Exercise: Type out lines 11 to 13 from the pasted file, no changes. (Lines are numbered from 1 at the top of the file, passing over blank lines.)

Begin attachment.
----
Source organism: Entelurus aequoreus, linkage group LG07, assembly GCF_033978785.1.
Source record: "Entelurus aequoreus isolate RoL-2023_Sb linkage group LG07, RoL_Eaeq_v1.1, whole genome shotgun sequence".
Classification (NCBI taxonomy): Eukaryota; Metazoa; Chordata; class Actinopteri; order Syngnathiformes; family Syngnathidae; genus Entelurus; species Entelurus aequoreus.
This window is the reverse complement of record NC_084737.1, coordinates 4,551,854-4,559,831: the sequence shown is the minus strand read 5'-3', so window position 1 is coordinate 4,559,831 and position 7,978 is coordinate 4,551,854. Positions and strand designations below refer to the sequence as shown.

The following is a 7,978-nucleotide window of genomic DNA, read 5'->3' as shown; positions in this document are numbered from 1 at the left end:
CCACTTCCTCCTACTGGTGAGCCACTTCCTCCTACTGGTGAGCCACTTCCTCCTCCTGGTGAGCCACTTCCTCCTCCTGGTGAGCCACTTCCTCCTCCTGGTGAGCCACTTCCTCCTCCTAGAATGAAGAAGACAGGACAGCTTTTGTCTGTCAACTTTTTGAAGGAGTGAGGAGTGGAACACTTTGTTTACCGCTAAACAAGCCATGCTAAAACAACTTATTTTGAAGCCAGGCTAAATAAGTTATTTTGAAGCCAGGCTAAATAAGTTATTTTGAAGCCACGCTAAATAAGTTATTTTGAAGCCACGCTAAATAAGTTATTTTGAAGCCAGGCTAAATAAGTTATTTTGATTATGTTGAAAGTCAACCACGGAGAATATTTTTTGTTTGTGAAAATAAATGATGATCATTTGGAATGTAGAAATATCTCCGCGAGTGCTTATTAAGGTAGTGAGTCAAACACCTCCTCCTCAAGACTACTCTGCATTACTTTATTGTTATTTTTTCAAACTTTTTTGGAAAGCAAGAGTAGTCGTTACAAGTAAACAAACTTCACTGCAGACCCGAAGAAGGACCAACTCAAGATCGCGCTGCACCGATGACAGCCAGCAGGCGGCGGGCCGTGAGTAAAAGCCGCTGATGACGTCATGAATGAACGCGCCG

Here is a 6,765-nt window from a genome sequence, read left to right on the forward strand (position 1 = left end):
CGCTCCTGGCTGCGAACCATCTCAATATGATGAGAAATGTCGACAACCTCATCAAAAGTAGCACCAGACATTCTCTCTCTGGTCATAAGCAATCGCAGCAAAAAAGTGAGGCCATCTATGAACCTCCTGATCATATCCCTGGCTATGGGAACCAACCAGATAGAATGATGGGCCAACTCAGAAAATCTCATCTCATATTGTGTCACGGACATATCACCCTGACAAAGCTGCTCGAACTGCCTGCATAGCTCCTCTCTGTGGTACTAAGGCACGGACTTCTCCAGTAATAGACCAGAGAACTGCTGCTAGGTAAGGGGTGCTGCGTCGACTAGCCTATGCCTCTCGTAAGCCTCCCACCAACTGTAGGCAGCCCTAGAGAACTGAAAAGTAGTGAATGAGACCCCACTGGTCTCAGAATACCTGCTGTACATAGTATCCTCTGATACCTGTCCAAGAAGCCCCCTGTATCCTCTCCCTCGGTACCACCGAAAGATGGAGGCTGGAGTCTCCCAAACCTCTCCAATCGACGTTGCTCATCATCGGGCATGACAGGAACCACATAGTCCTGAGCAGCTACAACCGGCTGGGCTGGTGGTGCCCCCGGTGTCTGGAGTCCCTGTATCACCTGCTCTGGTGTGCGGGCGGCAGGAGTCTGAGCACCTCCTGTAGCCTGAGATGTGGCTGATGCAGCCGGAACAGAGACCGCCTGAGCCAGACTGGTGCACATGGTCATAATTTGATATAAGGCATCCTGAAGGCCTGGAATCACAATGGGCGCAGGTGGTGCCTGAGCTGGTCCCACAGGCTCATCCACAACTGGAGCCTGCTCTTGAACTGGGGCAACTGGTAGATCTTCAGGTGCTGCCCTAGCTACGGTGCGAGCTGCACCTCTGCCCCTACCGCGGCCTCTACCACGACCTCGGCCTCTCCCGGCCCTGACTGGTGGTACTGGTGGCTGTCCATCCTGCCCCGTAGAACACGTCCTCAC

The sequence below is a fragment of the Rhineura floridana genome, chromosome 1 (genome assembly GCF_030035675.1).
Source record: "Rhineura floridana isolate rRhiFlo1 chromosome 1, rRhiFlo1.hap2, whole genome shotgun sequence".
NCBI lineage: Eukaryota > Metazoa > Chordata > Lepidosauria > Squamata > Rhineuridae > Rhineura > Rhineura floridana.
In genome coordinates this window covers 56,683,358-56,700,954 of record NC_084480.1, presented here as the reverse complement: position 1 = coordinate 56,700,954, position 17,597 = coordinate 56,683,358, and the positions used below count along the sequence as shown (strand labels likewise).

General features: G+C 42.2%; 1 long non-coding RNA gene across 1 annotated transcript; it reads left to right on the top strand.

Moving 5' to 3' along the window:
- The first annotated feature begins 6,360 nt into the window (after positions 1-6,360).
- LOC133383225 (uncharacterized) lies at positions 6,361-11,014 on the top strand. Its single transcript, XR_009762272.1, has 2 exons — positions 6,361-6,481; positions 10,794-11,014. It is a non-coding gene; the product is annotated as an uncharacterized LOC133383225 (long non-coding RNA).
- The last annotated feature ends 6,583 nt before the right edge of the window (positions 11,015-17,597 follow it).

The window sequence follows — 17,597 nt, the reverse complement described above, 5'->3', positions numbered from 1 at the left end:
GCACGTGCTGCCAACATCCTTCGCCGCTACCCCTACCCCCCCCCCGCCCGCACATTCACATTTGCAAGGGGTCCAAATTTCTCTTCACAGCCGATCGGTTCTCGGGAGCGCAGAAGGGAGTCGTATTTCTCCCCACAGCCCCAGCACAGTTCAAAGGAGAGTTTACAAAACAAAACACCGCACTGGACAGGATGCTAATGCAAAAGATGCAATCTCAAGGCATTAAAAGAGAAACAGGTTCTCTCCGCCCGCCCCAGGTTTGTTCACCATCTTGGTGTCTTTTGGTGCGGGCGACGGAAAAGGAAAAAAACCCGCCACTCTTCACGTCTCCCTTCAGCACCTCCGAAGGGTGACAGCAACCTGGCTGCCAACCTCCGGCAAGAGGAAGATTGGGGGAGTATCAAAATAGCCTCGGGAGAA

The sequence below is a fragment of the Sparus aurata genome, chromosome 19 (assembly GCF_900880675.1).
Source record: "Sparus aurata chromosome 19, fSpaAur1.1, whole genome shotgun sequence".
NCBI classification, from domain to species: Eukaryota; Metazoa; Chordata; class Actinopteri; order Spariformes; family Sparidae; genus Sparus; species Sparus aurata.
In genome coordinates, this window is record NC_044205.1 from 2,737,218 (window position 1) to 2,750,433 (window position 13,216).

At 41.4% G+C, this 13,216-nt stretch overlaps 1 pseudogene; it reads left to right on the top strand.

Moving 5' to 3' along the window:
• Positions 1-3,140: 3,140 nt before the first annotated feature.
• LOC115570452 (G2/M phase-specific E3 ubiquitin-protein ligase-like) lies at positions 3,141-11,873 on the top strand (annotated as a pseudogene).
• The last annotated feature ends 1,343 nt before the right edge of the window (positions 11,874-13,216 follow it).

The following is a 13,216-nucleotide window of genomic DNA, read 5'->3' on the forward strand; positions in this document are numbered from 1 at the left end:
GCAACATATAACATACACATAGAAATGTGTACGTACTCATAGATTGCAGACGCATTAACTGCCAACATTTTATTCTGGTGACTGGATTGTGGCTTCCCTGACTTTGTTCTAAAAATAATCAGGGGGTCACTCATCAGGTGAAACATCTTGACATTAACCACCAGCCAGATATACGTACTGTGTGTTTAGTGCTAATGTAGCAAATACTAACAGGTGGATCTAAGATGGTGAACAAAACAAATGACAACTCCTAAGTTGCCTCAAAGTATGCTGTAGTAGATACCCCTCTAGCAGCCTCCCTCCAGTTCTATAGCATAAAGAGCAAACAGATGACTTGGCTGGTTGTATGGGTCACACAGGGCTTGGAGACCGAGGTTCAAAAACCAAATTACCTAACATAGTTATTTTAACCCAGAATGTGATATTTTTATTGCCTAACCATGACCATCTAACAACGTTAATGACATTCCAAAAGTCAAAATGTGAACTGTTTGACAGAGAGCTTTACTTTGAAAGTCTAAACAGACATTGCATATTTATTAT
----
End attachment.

NCBI lineage: Eukaryota > Metazoa > Chordata > Lepidosauria > Squamata > Rhineuridae > Rhineura > Rhineura floridana.
In genome coordinates this window covers 56,683,358-56,700,954 of record NC_084480.1, presented here as the reverse complement: position 1 = coordinate 56,700,954, position 17,597 = coordinate 56,683,358, and the positions used below count along the sequence as shown (strand labels likewise).

General features: G+C 42.2%; 1 long non-coding RNA gene across 1 annotated transcript; it reads left to right on the top strand.